Photo by Kira Erickson/Whidbey News Group
Annalise Litchard, a barista at Rock Island Coffee, prepares a latte for a customer. The Oak Harbor coffee shop is closing on Halloween. Staff will be relocating to Sunshine Drip in Coupeville, Rock Island’s sister store.

Photo by Kira Erickson/Whidbey News Group Annalise Litchard, a barista at Rock Island Coffee, prepares a latte for a customer. The Oak Harbor coffee shop is closing on Halloween. Staff will be relocating to Sunshine Drip in Coupeville, Rock Island’s sister store.

Pandemic blamed for spate of business closures

Yet new stores continue to open despite challenges.

Some of the last espresso shots were pulled and the final customers were served during the concluding days of Rock Island Coffee, one of several Whidbey businesses that has had to close its doors permanently.

The Oak Harbor coffee shop will be closing on Halloween. Staff will be relocated to its sister store, the Sunshine Drip, a popular coffee shop in Coupeville.

The Coupeville location is one of the places on the island weathering the pandemic storm.

For business owners who struggled to stay open during the warmest months of the year, they now have much at stake with the approaching holiday season, which could either make or break their livelihood.

“This is a scary time for us,” said Vickie Chambers, executive director of the Coupeville Historic Waterfront Association.

Inge Morascini, executive director for the Langley Chamber of Commerce, agreed that the holidays will be an important test of survival for many small businesses.

“We will absolutely be dependent on our local customers this season more so than ever,” she said.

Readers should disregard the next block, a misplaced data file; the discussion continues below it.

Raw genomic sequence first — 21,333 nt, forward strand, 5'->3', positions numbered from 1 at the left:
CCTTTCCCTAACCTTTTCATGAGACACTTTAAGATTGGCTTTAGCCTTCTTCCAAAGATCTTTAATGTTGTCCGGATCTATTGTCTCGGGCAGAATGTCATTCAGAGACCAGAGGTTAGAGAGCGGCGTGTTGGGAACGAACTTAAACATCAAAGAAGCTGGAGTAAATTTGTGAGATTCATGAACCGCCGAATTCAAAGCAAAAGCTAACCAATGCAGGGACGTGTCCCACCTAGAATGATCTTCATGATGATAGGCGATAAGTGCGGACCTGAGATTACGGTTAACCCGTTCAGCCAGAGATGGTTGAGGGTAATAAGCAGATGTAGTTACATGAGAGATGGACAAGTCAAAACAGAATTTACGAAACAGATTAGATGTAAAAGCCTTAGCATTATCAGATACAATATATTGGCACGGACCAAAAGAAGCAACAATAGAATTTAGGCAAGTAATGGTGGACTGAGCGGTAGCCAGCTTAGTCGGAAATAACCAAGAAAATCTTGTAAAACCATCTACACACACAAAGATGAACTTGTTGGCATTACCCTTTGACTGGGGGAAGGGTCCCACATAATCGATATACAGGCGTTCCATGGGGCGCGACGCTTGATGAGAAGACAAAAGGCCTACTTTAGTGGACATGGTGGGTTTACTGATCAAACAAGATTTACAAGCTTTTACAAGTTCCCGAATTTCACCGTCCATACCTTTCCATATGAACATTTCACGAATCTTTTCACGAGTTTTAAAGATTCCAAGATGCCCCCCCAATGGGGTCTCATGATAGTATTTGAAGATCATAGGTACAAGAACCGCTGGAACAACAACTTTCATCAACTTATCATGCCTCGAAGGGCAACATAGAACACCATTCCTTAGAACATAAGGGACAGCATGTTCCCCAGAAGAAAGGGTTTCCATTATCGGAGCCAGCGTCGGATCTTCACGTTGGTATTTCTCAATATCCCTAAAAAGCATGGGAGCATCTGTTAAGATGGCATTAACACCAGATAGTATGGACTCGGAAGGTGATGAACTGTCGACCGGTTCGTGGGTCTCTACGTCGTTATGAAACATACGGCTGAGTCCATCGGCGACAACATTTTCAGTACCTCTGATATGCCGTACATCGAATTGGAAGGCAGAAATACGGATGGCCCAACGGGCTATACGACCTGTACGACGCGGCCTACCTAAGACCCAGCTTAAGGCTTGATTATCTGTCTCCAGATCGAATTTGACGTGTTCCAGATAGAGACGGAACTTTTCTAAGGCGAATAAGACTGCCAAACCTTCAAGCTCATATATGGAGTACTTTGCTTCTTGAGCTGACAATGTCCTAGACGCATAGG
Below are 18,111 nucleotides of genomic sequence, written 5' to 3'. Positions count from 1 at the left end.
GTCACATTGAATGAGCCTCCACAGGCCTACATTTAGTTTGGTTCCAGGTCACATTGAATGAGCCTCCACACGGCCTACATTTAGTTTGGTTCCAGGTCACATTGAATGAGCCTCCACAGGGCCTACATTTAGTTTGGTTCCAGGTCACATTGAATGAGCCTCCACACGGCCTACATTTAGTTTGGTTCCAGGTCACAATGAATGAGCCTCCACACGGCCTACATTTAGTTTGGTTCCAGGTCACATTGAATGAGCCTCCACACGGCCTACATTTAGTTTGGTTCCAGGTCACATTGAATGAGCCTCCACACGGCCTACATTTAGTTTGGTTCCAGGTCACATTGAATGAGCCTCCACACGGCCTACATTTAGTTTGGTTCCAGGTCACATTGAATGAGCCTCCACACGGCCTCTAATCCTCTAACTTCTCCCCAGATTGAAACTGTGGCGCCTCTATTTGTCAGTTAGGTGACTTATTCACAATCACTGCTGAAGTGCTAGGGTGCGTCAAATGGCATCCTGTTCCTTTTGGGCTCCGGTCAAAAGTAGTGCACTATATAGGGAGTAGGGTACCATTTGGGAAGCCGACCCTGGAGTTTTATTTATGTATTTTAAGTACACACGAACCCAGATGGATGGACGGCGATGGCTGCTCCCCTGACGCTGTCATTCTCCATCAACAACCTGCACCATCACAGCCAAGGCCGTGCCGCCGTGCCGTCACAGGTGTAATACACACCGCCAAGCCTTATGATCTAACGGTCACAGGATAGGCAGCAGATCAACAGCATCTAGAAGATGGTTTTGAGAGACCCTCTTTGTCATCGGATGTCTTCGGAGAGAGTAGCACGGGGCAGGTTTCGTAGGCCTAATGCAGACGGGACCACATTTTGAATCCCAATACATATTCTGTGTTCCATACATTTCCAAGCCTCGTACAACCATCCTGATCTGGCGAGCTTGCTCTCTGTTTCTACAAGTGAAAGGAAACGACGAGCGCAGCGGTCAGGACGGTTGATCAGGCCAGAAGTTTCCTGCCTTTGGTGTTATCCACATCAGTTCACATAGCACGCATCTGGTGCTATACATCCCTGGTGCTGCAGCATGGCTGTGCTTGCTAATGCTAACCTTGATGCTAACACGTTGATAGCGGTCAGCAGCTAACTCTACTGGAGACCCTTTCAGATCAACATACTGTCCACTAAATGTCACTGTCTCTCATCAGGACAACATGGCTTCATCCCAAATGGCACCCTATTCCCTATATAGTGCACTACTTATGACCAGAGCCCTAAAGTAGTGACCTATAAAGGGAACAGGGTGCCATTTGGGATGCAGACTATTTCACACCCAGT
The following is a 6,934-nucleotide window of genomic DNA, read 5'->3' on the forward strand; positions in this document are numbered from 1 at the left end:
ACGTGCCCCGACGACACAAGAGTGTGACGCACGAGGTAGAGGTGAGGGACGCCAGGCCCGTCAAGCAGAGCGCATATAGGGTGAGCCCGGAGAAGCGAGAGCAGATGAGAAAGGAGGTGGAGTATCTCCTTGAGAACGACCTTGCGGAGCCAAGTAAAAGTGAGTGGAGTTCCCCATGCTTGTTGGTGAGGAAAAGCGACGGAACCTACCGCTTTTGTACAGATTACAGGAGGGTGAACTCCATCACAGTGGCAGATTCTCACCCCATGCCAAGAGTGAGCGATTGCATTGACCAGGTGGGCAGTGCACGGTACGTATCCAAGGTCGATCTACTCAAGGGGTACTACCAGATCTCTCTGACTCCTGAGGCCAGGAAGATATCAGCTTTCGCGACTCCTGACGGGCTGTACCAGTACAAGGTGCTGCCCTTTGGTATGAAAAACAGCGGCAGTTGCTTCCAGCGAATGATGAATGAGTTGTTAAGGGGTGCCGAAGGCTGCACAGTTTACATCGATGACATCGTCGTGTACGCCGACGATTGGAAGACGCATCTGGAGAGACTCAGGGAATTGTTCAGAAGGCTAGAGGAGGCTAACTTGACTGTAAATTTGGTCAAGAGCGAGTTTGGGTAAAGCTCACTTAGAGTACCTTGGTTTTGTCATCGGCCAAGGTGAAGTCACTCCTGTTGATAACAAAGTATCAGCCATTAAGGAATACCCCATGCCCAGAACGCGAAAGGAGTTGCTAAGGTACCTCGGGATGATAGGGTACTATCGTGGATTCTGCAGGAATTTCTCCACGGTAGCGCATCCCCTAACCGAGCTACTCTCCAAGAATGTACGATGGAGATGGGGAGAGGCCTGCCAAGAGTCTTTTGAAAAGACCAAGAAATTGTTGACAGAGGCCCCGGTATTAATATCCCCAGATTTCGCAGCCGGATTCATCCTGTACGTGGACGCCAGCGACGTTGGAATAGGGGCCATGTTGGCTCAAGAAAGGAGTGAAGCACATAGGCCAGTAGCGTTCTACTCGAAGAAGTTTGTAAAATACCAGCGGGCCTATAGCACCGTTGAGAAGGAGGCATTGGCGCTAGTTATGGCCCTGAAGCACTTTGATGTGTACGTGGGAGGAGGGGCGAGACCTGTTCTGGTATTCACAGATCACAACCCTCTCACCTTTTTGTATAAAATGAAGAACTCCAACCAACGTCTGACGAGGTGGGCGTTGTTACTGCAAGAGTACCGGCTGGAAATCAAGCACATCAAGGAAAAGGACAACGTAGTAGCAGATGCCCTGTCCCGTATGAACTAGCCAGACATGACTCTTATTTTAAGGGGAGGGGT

The last seven months have brought several changes to Whidbey Island, but some of the most painful were the permanent closures of beloved businesses, both independently owned and branches of larger corporations.

Local officials funneled hundreds of thousands of dollars in federal CARES Act funding to local businesses for COVID-related expenses, but in some cases, it wasn’t enough. The newest wave of the county’s CARES money allocated nearly $150,000 in economic assistance.

While the Washington Post reported that real-time information about small business closures is scarce, a recent and widely reported study by Yelp found that 80,000 small businesses were permanently shuttered between March 1 and July 25 alone, reflecting an accelerated rate. The hardest hit businesses were restaurants.

Yet the news isn’t all grim. Other businesses on Whidbey are thriving, and new businesses have sprung up across the island.

The following is most likely not an exhaustive list of businesses that have closed, opened or relocated:

Oak Harbor

Big box store Office Max and the Oak Harbor branch of Banner Bank have announced their closures.

The Oak Harbor Tavern also closed its doors, although its owner has said he wants to open in a new location.

Art gallery Whidbey Made also closed, and Uniquely Put Boutique is in the process of shutting down.

New businesses are coming to a much-anticipated strip mall off State Highway 20 at the south end of town. A Starbucks and Grocery Outlet Bargain Market are located in newly constructed building.

The Grocery Outlet is scheduled to open Nov. 5, according to the owners.

According to Vicki Graham, executive director of the Oak Harbor Chamber of Commerce, Mod Pizza will be coming in January.

There are rumors that Wingstop might also join the lineup, although this remains unconfirmed by the restaurant chain.

The newly named Mill at the Kasteel — formerly called Rustic House — has opened in the castle-like building near Auld Holland Inn.